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Artist in Los Angeles devises clever and colorful way to fight gentrification


As reported by The Guardian, Los Angeles artist Anne Hars, in collaboration with local tenants, has begun affixing bunches of colorful balloons to homes slated for demolition in historically working class, rapidly gentrifying neighborhoods around the city. Inspired by the animated movie Up, the balloon project tries to make visible a process that is too often hidden:

Hars, working with local neighbourhood groups, is affixing balloons to dozens of houses slated for redevelopment.

The areas west of downtown Los Angeles – Chinatown, Silverlake, Echo Park – are seeing unprecedented rises in housing value, while the median household wage remains stagnant well below the national average, leaving many lower-income families unable to pay rent if they aren’t in rent-controlled buildings. Nearby towns with separate municipal governments such as Santa Monica or Long Beach have strict rules governing new developments and evictions, but Los Angeles does not.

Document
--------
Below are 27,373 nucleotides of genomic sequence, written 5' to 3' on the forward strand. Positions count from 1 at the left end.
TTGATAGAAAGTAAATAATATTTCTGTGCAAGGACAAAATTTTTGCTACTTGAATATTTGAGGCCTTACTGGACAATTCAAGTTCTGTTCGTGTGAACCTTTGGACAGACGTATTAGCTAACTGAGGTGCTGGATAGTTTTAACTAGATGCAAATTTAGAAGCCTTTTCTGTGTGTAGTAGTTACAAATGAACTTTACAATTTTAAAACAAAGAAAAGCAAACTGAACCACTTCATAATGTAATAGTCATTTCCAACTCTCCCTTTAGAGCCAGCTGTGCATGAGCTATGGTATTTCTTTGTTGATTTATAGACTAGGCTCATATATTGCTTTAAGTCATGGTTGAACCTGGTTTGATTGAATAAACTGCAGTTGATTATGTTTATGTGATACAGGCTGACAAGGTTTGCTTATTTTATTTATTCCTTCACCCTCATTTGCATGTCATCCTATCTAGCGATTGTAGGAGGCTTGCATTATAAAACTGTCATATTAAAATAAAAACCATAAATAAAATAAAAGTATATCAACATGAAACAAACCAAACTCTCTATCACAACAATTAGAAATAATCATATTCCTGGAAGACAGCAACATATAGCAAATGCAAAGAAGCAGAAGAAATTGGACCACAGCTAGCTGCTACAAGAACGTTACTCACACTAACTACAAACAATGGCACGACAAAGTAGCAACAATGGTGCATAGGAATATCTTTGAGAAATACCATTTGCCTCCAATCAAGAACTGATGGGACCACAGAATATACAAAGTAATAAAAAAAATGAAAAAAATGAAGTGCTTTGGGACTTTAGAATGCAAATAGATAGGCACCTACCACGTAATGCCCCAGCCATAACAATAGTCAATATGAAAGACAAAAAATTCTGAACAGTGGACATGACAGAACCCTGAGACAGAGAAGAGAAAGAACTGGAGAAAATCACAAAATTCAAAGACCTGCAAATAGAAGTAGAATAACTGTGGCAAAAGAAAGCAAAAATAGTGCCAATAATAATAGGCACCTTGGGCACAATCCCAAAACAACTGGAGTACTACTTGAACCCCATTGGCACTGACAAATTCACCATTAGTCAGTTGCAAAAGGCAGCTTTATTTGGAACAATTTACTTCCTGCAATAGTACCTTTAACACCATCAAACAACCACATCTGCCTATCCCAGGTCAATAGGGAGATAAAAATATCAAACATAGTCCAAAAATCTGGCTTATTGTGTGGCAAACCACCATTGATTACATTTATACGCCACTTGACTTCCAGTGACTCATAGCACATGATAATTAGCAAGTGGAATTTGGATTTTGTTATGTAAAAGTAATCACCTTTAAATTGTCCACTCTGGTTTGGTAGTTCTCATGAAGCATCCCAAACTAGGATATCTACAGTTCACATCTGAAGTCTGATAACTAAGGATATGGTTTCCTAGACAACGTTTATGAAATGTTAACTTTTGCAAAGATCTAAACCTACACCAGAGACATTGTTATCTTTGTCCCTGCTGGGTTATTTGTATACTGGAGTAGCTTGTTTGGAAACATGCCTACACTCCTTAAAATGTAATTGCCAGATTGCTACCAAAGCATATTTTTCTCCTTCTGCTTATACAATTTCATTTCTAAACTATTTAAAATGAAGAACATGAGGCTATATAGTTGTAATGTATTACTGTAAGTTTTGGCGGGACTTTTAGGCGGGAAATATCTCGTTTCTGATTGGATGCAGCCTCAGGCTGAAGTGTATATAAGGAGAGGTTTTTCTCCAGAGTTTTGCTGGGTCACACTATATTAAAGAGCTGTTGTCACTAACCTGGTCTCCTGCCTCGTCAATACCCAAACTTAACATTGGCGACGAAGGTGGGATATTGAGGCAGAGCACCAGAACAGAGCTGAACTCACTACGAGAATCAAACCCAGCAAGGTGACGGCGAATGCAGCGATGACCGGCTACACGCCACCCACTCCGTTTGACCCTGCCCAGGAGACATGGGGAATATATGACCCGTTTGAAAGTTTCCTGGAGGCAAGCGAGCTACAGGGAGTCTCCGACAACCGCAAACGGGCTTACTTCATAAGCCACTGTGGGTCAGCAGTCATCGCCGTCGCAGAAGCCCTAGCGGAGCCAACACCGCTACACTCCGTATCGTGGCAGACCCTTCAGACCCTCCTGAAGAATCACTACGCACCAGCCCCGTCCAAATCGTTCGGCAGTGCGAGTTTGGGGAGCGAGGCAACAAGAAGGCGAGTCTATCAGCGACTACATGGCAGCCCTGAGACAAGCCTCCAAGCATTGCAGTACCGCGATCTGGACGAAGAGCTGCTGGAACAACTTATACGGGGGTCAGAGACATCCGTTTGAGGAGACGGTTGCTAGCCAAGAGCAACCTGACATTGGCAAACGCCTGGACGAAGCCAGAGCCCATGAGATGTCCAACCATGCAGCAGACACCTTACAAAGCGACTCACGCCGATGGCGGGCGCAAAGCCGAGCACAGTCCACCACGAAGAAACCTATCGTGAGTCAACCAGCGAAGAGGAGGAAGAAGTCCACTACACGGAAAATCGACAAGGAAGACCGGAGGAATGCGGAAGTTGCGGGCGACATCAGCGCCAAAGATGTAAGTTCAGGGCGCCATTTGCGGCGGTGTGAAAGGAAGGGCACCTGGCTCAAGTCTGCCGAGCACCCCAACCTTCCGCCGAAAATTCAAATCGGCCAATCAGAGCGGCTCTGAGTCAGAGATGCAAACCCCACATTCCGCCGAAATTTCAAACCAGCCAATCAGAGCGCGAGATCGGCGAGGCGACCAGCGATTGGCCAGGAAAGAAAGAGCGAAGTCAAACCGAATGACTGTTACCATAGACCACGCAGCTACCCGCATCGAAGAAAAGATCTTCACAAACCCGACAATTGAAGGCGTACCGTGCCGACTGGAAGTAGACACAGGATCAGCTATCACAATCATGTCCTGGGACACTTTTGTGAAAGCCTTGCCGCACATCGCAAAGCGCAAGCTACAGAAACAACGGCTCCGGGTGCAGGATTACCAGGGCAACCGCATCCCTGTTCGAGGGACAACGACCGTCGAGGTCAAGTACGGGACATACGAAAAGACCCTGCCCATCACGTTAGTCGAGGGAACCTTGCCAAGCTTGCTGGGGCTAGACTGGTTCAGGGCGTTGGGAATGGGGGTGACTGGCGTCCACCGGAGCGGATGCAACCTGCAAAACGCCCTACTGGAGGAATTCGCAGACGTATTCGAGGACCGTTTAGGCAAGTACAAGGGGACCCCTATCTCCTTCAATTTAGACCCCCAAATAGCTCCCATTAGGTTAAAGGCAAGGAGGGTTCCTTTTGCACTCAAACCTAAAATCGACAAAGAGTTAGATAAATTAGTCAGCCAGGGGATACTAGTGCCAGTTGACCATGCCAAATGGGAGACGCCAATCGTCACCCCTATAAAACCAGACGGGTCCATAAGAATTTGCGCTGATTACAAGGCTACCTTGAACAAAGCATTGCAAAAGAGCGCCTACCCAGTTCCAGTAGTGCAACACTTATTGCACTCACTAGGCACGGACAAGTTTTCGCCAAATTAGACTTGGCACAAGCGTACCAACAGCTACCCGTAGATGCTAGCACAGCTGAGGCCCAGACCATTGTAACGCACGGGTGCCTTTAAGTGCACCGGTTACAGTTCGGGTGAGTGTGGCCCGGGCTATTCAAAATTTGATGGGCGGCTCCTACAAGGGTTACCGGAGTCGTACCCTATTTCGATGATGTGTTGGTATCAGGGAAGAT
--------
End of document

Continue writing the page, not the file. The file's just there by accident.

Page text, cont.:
So, when the owner of Carondelet Court sold the plot, the new landlord, Steve Kanji, was free to set about pushing the tenants out so they could demolish it to build a similar development to the one they have already built next door; a slate grey, slab-sided five-storey behemoth.

Tenants had to sign new leases and one day, people came and cut down all the trees, ripping out the garden by its roots. Their new building manager told the tenants – low-income families mostly occupied the cottages – that pets were no longer allowed. One cottage housed a daycare center for the local kids; despite having all the requisite permits, the new landlord told them they had to go.